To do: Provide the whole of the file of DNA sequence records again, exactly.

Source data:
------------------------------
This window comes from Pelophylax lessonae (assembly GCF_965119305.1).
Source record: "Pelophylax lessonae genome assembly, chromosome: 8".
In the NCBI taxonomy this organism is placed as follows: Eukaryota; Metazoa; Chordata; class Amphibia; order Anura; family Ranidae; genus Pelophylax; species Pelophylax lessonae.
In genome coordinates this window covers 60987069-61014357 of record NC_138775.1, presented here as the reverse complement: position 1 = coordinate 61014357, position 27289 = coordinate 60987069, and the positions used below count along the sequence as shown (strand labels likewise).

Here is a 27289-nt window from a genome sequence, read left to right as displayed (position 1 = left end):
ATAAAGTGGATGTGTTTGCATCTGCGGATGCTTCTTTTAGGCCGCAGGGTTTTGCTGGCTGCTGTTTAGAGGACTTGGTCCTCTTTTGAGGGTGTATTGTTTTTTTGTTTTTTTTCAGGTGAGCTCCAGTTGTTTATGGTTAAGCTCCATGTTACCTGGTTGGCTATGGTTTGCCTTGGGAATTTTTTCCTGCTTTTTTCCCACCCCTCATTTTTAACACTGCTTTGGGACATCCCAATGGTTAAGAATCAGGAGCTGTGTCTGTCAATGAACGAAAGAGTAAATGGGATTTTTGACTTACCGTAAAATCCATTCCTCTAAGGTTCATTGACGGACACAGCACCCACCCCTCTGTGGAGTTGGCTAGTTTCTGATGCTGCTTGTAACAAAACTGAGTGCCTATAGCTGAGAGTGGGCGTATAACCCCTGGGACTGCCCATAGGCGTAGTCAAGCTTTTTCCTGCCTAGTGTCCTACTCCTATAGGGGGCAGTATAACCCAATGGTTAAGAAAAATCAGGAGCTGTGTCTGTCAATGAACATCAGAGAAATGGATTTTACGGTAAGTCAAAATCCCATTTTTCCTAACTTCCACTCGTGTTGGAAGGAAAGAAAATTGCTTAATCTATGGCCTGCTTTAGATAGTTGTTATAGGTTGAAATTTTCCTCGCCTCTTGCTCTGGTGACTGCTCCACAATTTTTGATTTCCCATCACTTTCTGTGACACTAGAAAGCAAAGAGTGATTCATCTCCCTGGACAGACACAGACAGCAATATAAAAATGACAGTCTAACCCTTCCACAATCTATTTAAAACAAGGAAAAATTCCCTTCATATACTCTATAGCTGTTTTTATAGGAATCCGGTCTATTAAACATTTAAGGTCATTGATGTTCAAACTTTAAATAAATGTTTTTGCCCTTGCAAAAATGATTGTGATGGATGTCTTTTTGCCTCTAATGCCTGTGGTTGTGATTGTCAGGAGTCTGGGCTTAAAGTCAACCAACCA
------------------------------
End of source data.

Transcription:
This window comes from Pelophylax lessonae (assembly GCF_965119305.1).
Source record: "Pelophylax lessonae genome assembly, chromosome: 8".
In the NCBI taxonomy this organism is placed as follows: Eukaryota; Metazoa; Chordata; class Amphibia; order Anura; family Ranidae; genus Pelophylax; species Pelophylax lessonae.
In genome coordinates this window covers 60987069-61014357 of record NC_138775.1, presented here as the reverse complement: position 1 = coordinate 61014357, position 27289 = coordinate 60987069, and the positions used below count along the sequence as shown (strand labels likewise).

Here is a 27289-nt window from a genome sequence, read left to right as displayed (position 1 = left end):
ATAAAGTGGATGTGTTTGCATCTGCGGATGCTTCTTTTAGGCCGCAGGGTTTTGCTGGCTGCTGTTTAGAGGACTTGGTCCTCTTTTGAGGGTGTATTGTTTTTTTGTTTTTTTTCAGGTGAGCTCCAGTTGTTTATGGTTAAGCTCCATGTTACCTGGTTGGCTATGGTTTGCCTTGGGAATTTTTTCCTGCTTTTTTCCCACCCCTCATTTTTAACACTGCTTTGGGACATCCCAATGGTTAAGAATCAGGAGCTGTGTCTGTCAATGAACGAAAGAGTAAATGGGATTTTTGACTTACCGTAAAATCCATTCCTCTAAGGTTCATTGACGGACACAGCACCCACCCCTCTGTGGAGTTGGCTAGTTTCTGATGCTGCTTGTAACAAAACTGAGTGCCTATAGCTGAGAGTGGGCGTATAACCCCTGGGACTGCCCATAGGCGTAGTCAAGCTTTTTCCTGCCTAGTGTCCTACTCCTATAGGGGGCAGTATAACCCAATGGTTAAGAAAAATCAGGAGCTGTGTCTGTCAATGAACATCAGAGAAATGGATTTTACGGTAAGTCAAAATCCCATTTTTCCTAACTTCCACTCGTGTTGGAAGGAAAGAAAATTGCTTAATCTATGGCCTGCTTTAGATAGTTGTTATAGGTTGAAATTTTCCTCGCCTCTTGCTCTGGTGACTGCTCCACAATTTTTGATTTCCCATCACTTTCTGTGACACTAGAAAGCAAAGAGTGATTCATCTCCCTGGACAGACACAGACAGCAATATAAAAATGACAGTCTAACCCTTCCACAATCTATTTAAAACAAGGAAAAATTCCCTTCATATACTCTATAGCTGTTTTTATAGGAATCCGGTCTATTAAACATTTAAGGTCATTGATGTTCAAACTTTAAATAAATGTTTTTGCCCTTGCAAAAATGATTGTGATGGATGTCTTTTTGCCTCTAATGCCTGTGGTTGTGATTGTCAGGAGTCTGGGCTTAAAGTCAACCAACCA